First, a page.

After a year of negative revenue growth in the global aerospace and defense (A&D) sector, the outlook for 2016 is positive due to expectations of strong revenue and earnings in the commercial aerospace subsector and the likelihood of a new growth cycle beginning in the defense subsector, according to a report released Tuesday by the international consulting firm Deloitte Touche Tohmatsu.

In 2016 revenues in the global A&D sector are estimated to grow 3 percent after declining a half-percent in 2015, says Deloitte’s report, 2016 Global aerospace and defense sector outlook: Poised for a rebound.

Lockheed Martin's F-35 is one of a number of U.S. programs expected to contribute to help the global defense subsector return to growth.
Lockheed Martin’s F-35 is one of a number of U.S. programs expected to contribute to help the global defense subsector return to growth.

“Stable growth in global gross domestic product, lower commodity prices especially crude oil, and strong passenger travel demand portend continued growth in the commercial aerospace subsector,” Deloitte says. “Moreover, the resurgence of global security threats and growth in defense budgets in many countries are all likely to promote global defense subsector growth over the next few years.”

In the three years before 2015, global A&D revenues grew each year although at declining rates, the report says, with sales up 5.8 percent in 2012, 3.2 percent in 2013, and 1.9 percent in 2014. The declining rates of increase were due to cuts in global military spending, largely driven by the United States, and by a stronger U.S. dollar that hindered sales at A&D companies based outside of the U.S., Deloitte says.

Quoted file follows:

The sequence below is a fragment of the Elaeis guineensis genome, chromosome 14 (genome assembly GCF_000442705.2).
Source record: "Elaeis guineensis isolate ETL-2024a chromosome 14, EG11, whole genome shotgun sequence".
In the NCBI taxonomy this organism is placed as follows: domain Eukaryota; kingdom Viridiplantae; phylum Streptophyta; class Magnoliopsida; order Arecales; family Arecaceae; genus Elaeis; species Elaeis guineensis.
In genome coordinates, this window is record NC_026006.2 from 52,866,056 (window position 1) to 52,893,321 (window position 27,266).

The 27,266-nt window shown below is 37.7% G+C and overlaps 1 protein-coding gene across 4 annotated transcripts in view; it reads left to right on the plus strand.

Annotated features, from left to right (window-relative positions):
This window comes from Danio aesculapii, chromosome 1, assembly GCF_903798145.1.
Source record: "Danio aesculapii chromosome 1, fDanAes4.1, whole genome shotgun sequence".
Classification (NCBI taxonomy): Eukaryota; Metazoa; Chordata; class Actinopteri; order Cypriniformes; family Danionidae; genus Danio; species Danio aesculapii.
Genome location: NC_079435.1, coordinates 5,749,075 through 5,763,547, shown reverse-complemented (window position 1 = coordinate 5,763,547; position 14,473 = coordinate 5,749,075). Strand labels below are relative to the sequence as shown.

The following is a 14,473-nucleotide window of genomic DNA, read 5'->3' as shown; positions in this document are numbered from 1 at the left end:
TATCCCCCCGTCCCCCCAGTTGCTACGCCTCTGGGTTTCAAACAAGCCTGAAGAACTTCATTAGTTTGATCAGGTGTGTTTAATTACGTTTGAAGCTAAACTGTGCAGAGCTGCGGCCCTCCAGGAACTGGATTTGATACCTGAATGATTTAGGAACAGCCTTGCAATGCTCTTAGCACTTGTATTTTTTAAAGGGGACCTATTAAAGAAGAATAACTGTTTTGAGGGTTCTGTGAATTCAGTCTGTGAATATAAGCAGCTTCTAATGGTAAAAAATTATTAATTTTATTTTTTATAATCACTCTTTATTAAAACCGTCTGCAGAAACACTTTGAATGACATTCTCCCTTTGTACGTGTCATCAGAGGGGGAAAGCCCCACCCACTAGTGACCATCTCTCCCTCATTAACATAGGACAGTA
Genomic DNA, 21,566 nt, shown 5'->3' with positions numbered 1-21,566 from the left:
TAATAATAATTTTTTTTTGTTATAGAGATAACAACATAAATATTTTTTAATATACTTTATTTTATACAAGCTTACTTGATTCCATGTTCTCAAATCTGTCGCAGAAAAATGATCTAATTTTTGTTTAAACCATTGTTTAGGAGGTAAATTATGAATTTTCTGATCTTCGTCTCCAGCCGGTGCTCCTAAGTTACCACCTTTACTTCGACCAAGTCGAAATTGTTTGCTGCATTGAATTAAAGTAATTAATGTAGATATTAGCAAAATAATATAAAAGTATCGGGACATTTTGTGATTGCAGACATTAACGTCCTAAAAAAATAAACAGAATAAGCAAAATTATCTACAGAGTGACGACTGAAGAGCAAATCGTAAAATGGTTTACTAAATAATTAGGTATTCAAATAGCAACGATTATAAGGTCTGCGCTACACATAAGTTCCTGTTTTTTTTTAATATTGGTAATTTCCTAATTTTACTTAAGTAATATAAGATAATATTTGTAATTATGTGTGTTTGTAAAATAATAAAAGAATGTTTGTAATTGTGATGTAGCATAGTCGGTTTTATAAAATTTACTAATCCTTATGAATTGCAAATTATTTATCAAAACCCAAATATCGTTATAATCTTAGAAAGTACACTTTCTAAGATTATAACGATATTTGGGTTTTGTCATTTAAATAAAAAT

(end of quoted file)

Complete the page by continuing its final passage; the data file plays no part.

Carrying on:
Led by U.S. defense spending, Deloitte forecasts a 2.7 percent rise in revenue for the global defense sector in 2016. The report notes that U.S. defense spending is pegged to increase $13 billion in FY ’16 but cautions that “future budget increases will depend on continued bipartisan agreement to reduce or eliminate the effects of sequestration.”

The report also highlights the emergence of “global companies” that are developing defense-related technologies on their own dime “outside of the traditional DoD weapons systems acquisition process” and are likely to find commercial success beginning this year.

Growth in the commercial aerospace subsector in 2016 will be paced by record production, which is being driven by continued demand for next-generation aircraft and increasing passenger traffic, Deloitte says. Areas of the world driving this growth include China, India, the Middle East, and other Asia-Pacific region countries due to “wealth creation,” the report says.

Even as economic growth in China slows, that country is “expected to continue to be one of the largest markets for commercial aircraft delivery over the next 20 years,” Deloitte says. The report says that lower oil prices, business and leisure travel demand, and government support for the industry will keep the cost of flying down and more than offset the economic slowdown in China.